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  • Isaac Sage

Review: “Relic” weaves a dark family fable

Updated: Jul 27, 2020



“It’s not her anymore.” Most people who have had a family member or loved one suffer from dementia have heard or stated some version of that phrase. It’s one of the most profound tragedies on this earth - to have someone close to you slip away from themselves, forget who they are and who you are. However, when the line is uttered in terror by Kay(Emily Mortimer) about her mother Edna (Robyn Nevin) in Natalie Erika James’ unsettling and emotional debut feature Relic, it means something decidedly different. Or does it? 


Relic begins with Kay and her 20-something daughter Sam(Bella Heathcote,) heading to Edna’s remote home in the Australian countryside in order to investigate her disappearance. Edna’s been gone a couple of days, and no one has any idea where. Signs of her encroaching dementia are all over the empty house when Kay and Sam arrive. Fruit rots in a bowl, food is left out for her long-dead dog. The whole house seems to be in disrepair, a mysterious black mold grows over everything. Soon enough, Edna returns, completely uncooperative when asked where she went. She bears a mysterious bruise on her chest. Edna’s mind continues to decline, but is something more sinister going on? The house creaks, Edna mutters evilly to herself, and wanders around in the night. The black mold continues to spread, and what does an old cottage in the woods have to do with all this?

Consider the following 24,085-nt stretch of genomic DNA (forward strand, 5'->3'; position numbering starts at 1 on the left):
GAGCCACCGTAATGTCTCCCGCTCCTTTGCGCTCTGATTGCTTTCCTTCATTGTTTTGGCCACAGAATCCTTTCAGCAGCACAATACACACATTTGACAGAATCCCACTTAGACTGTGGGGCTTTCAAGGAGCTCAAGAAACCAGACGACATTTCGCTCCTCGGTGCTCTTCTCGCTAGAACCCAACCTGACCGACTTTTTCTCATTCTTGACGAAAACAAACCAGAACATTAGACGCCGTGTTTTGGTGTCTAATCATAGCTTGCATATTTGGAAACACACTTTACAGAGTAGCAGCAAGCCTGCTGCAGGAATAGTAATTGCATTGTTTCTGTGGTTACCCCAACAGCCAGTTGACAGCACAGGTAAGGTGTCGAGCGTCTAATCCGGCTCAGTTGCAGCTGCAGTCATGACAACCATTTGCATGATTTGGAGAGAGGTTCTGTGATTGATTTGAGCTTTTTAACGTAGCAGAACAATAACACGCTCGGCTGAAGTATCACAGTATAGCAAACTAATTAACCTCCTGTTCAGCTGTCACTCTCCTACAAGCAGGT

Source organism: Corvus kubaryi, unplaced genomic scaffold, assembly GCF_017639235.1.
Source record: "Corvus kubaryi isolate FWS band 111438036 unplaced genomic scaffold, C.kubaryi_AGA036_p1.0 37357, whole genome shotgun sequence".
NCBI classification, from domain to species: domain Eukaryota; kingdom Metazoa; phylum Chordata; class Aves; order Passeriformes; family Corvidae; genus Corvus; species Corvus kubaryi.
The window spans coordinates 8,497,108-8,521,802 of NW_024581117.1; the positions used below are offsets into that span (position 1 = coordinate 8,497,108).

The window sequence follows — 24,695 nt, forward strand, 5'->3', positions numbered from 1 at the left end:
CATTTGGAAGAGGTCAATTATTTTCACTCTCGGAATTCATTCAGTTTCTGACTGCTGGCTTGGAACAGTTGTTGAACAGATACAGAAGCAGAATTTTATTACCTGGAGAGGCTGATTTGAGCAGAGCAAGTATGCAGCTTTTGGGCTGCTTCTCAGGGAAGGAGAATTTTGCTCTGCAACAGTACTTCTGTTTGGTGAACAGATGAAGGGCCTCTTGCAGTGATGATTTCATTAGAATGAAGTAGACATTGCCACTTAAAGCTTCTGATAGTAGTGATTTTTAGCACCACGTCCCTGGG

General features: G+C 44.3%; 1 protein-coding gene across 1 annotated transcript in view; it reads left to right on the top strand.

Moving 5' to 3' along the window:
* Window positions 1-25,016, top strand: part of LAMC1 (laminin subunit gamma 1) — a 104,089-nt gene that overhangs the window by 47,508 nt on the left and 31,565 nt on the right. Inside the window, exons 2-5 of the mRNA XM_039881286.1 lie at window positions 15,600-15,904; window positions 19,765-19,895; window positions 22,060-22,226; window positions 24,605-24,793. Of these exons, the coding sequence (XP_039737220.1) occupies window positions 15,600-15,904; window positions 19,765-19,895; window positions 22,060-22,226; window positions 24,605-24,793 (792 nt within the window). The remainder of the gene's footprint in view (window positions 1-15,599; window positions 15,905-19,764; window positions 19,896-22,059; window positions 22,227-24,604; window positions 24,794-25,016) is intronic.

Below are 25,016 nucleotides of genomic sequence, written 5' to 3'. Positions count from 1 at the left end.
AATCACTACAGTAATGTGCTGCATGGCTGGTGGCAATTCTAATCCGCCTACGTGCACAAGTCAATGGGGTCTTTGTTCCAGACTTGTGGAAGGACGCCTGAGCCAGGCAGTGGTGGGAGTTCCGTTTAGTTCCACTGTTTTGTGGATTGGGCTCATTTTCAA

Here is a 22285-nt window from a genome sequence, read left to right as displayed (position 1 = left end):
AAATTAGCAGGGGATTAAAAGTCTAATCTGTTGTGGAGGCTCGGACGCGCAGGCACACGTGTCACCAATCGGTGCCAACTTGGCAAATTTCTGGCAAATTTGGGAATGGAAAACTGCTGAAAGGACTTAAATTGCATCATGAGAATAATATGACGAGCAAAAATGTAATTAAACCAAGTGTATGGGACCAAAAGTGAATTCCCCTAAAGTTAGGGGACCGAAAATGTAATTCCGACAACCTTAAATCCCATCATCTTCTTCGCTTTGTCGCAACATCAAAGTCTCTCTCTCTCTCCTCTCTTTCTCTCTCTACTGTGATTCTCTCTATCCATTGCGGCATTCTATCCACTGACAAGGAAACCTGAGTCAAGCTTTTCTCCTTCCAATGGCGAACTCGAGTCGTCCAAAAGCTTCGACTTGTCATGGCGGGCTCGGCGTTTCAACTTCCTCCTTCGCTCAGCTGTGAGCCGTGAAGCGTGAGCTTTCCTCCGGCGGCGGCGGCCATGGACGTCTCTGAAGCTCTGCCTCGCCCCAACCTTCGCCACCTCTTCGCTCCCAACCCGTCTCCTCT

Those who come to Relic for a plot with definite answers are to be disappointed, and at times it feels like James and her co-writer Christian White have written themselves a mystery with no solution. Fortunately, the plot of Relic doesn’t seem to be the point. James understands that some of the best horror films use the supernatural as a tool to shed light on all-too-real emotion, and at this she succeeds with flying colors. The decline of Edna’s mind, and the pain of her family as they watch her slip away, is reflected in the film’s horrific scenes, and its dramatic ones as well. James’ cast is more than up to the task, with Mortimer and Nevin especially believable as lost mother and bereaved daughter. “Where is everybody?” Edna asks, as she buries a family photo album beneath the dirt, where the strange mold can’t get it. It’s a question packed with meaning, as is Kay’s answer(“they’re here. I’m here,") as she holds her mother tight. 


That’s not to say that Relic doesn’t contain scares, as James makes clever and effective use of her relatively small budget to bring on the terror when needed. Claustrophobics will probably watch the film’s standout sequence, revolving around a hidden passageway, through their fingers. But James never lets us forget that at the heart of the film is family. The pain of losing family to dementia, and the value and love in sticking with them through it. In Relic’s sublime final moments, this message shines through without a word uttered. The film is haunting, yet tender. You come to be scared, but will stay to be moved. 


Relic is rated R. It is available to rent on Amazon Prime, Google Play, Vudu, and Apple.